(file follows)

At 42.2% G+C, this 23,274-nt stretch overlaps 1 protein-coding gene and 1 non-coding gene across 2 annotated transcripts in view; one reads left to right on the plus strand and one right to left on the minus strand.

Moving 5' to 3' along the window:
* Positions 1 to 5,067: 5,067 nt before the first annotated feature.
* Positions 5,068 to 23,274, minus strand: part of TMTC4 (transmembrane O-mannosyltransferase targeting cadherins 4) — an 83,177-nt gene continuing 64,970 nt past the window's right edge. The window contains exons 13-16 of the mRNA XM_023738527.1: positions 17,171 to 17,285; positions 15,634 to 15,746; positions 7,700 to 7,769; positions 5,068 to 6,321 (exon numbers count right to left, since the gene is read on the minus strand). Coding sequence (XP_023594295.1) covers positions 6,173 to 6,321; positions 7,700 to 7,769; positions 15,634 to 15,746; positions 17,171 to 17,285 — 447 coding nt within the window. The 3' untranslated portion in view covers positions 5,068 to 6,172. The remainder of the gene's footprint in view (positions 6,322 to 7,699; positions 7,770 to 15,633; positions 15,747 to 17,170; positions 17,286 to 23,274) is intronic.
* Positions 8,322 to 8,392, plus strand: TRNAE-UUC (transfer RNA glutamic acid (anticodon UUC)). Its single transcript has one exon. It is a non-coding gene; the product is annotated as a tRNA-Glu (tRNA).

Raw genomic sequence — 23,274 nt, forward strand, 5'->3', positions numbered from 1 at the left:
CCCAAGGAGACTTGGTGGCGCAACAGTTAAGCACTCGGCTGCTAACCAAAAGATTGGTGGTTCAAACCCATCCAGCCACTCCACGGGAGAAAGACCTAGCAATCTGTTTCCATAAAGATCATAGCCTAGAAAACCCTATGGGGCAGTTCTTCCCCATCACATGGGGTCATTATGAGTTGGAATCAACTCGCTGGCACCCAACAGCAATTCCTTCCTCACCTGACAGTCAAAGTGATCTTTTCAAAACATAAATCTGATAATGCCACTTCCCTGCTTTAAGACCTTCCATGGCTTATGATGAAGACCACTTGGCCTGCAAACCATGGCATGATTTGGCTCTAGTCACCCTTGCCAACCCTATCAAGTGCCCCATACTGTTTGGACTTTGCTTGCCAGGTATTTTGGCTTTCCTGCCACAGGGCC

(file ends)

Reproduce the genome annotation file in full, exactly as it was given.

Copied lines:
At 42.2% G+C, this 23,274-nt stretch overlaps 1 protein-coding gene and 1 non-coding gene across 2 annotated transcripts in view; one reads left to right on the plus strand and one right to left on the minus strand.

Moving 5' to 3' along the window:
* Positions 1 to 5,067: 5,067 nt before the first annotated feature.
* Positions 5,068 to 23,274, minus strand: part of TMTC4 (transmembrane O-mannosyltransferase targeting cadherins 4) — an 83,177-nt gene continuing 64,970 nt past the window's right edge. The window contains exons 13-16 of the mRNA XM_023738527.1: positions 17,171 to 17,285; positions 15,634 to 15,746; positions 7,700 to 7,769; positions 5,068 to 6,321 (exon numbers count right to left, since the gene is read on the minus strand). Coding sequence (XP_023594295.1) covers positions 6,173 to 6,321; positions 7,700 to 7,769; positions 15,634 to 15,746; positions 17,171 to 17,285 — 447 coding nt within the window. The 3' untranslated portion in view covers positions 5,068 to 6,172. The remainder of the gene's footprint in view (positions 6,322 to 7,699; positions 7,770 to 15,633; positions 15,747 to 17,170; positions 17,286 to 23,274) is intronic.
* Positions 8,322 to 8,392, plus strand: TRNAE-UUC (transfer RNA glutamic acid (anticodon UUC)). Its single transcript has one exon. It is a non-coding gene; the product is annotated as a tRNA-Glu (tRNA).

Raw genomic sequence — 23,274 nt, forward strand, 5'->3', positions numbered from 1 at the left:
CCCAAGGAGACTTGGTGGCGCAACAGTTAAGCACTCGGCTGCTAACCAAAAGATTGGTGGTTCAAACCCATCCAGCCACTCCACGGGAGAAAGACCTAGCAATCTGTTTCCATAAAGATCATAGCCTAGAAAACCCTATGGGGCAGTTCTTCCCCATCACATGGGGTCATTATGAGTTGGAATCAACTCGCTGGCACCCAACAGCAATTCCTTCCTCACCTGACAGTCAAAGTGATCTTTTCAAAACATAAATCTGATAATGCCACTTCCCTGCTTTAAGACCTTCCATGGCTTATGATGAAGACCACTTGGCCTGCAAACCATGGCATGATTTGGCTCTAGTCACCCTTGCCAACCCTATCAAGTGCCCCATACTGTTTGGACTTTGCTTGCCAGGTATTTTGGCTTTCCTGCCACAGGGCC